- The healthcare organization pays them a hefty sum for you and they take their cut and will try to skimp on how much of the pie they slice off for you. Stand firm… Hold your ground. If you have a Pharm.D and the organization wants analysts who are pharmacists or have Pharm.D degrees then they know what you’re worth. Don’t let the middleman try and cheat you… I’ve seen it happen a LOT firsthand among consultants who come in through some of these companies.
I think those two bullet points pretty much address all your questions but of course, if there’s anything else you need more clarification on please don’t hesitate to ask.
Best of luck with your decision! I’d like to hear what you decide to do in the end if you care to share.
So I have been selected to receive an offer for the Epic Analyst position; however, it seems the recruiting/staffing company is negotiating some items I’m told and was informed the health system may not be able to extend me an offer after all if their finances won’t allow it.
They are a little vague on the details when I asked questions, but am assuming the recruiting company and health system are disagreeing on the fees they will receive for bringing me to them?
Any insight on a situation like this from being around Epic implementations?
Strange that I haven’t been shared any details of a specific offer yet to evaluate if reasonable – so assuming it’s all around fees.
Yes… I think I can shed some light on this for you.
Typically when an organization outsources the hiring to a third-party company (a recruiting or staffing firm/agency), they will have something like a “package price” for each position. For example, the healthcare organization might agree to pay the agency $100 for an Epic Willow Analyst (I’m just using $100 because it’s an easy number to work with).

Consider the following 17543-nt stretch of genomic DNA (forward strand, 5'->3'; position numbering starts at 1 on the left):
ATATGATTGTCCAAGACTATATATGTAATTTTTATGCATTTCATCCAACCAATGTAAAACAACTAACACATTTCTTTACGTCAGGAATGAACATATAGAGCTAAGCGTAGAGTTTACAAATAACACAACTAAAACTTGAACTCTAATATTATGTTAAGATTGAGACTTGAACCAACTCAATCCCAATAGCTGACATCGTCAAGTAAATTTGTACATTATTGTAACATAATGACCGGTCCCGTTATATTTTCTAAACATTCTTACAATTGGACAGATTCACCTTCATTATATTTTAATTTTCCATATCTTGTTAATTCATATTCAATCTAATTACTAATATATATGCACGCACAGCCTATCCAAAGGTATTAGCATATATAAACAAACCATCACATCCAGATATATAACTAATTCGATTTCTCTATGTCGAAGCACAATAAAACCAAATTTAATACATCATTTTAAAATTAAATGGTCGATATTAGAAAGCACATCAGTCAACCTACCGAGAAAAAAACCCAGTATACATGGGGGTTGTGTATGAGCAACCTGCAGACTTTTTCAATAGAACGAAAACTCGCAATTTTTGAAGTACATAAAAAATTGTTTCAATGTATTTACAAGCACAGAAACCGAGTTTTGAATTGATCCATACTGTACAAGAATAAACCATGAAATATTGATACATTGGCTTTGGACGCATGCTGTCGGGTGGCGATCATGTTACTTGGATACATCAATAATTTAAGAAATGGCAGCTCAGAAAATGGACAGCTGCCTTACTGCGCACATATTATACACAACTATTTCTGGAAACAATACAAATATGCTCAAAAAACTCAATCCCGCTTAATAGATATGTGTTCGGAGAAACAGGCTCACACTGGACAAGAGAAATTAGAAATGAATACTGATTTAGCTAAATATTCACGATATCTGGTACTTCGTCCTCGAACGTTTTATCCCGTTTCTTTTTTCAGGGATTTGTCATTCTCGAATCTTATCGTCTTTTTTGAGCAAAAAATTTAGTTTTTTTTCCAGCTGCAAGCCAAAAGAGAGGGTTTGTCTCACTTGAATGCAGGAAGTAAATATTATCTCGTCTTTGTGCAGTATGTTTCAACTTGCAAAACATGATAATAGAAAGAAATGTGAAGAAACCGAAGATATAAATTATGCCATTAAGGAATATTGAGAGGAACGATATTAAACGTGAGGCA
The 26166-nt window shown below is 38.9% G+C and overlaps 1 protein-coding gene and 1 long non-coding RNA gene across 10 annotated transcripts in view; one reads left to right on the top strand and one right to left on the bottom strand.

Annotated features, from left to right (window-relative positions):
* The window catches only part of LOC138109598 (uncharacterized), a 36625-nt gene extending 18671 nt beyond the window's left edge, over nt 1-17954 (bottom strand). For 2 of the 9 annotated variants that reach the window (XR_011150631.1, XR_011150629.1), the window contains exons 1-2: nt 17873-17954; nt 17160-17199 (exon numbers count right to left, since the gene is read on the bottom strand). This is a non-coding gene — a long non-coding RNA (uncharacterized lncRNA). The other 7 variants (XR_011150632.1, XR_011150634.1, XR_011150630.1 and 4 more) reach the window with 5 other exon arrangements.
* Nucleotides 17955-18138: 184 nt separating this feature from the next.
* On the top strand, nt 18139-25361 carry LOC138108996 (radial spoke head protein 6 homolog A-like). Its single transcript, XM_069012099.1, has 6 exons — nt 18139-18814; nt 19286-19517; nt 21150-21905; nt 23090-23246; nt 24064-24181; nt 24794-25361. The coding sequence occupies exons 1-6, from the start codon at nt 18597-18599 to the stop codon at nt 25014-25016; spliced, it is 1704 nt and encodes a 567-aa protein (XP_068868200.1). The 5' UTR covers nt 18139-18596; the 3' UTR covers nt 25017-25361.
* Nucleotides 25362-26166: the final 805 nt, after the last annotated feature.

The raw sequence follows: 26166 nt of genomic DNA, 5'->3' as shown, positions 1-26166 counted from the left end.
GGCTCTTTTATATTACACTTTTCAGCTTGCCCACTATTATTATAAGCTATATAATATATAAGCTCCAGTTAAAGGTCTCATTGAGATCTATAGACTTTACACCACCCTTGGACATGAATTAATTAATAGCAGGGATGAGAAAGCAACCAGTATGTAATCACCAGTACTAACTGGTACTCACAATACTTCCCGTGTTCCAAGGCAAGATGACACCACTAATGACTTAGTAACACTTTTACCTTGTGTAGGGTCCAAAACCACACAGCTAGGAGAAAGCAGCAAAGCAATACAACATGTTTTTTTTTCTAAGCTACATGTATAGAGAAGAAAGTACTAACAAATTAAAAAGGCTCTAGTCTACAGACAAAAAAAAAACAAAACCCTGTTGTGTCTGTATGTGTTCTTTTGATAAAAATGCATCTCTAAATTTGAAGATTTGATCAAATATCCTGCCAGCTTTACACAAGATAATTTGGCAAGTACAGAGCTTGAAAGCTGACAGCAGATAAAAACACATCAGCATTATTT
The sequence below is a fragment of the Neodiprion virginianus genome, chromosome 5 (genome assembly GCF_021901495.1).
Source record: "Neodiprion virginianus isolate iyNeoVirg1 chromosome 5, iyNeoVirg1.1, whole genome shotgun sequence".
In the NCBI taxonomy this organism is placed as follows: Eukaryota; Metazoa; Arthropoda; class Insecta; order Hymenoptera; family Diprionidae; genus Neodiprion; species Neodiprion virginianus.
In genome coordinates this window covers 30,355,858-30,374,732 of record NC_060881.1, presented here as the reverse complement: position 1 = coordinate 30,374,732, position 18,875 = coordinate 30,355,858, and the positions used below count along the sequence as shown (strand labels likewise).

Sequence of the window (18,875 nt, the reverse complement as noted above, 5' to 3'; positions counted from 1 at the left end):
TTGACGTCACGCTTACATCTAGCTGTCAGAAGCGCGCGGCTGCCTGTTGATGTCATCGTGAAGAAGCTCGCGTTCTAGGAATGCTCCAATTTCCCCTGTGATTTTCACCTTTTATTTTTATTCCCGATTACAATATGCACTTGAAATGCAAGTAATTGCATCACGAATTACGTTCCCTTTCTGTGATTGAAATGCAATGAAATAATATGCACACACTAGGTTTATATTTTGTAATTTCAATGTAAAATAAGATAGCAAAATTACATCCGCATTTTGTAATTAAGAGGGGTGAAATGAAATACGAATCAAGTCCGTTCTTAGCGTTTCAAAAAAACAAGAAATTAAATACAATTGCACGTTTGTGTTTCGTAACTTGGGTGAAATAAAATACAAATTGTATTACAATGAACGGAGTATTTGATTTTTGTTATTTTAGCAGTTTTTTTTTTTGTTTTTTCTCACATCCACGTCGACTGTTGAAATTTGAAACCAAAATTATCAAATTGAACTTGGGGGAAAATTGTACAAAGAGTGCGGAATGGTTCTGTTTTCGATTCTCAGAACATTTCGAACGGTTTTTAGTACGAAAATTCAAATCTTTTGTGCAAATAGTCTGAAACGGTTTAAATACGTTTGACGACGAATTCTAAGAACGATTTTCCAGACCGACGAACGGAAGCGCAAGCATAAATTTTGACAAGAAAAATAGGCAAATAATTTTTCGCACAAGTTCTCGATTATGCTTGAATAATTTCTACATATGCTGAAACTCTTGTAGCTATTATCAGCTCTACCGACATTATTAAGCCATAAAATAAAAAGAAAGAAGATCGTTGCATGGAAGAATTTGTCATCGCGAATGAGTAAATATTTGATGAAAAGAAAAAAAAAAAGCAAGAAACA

From that $100, the agency takes their cut/”finder’s fee” and then pays you from the same $100. So the higher the hourly rate they pay you (typically, you’ll be paid by the hour even if you are receiving a W2 from them), the less $$$ they get to keep.
If you’ve quoted them a rate that they feel cuts too deeply into their profits, they may create a “push-back” scenario wherein it appears that they can’t agree with the organization on what to pay you… But in reality, the amount they get from the organization had already been agreed upon when they, the organization, first contracted with the agency to find analysts or trainers, etc. for them.
So in actuality, the “fee bargaining” that’s really going on is between you and them… What rate you want or deserve and what rate they’re willing to pay you.
Disclaimer: I cannot say with all certainty that that’s the particular situation you’re facing right now, but I can say with high degree of certainty that I have seen that happen multiple times, with analysts I have personally worked with. I know this because being on the inside of the hiring organization, our manager has shared some of this information with us when we were trying to bring on more analysts using an agency.
I hope that helps!
If you have any more questions, feel free to ask…
Keep me posted too… Now I’m curious to know how all this pans out.
PS: I forgot one more thing… Certain agencies that hire Epic consultants for organizations make it a point to share with the consultants exactly how much they are being paid by the organization and how much of that you (the consultant) get. That way everything is above board and the consultants don’t feel like information is being hidden from them around money and pay rates etc.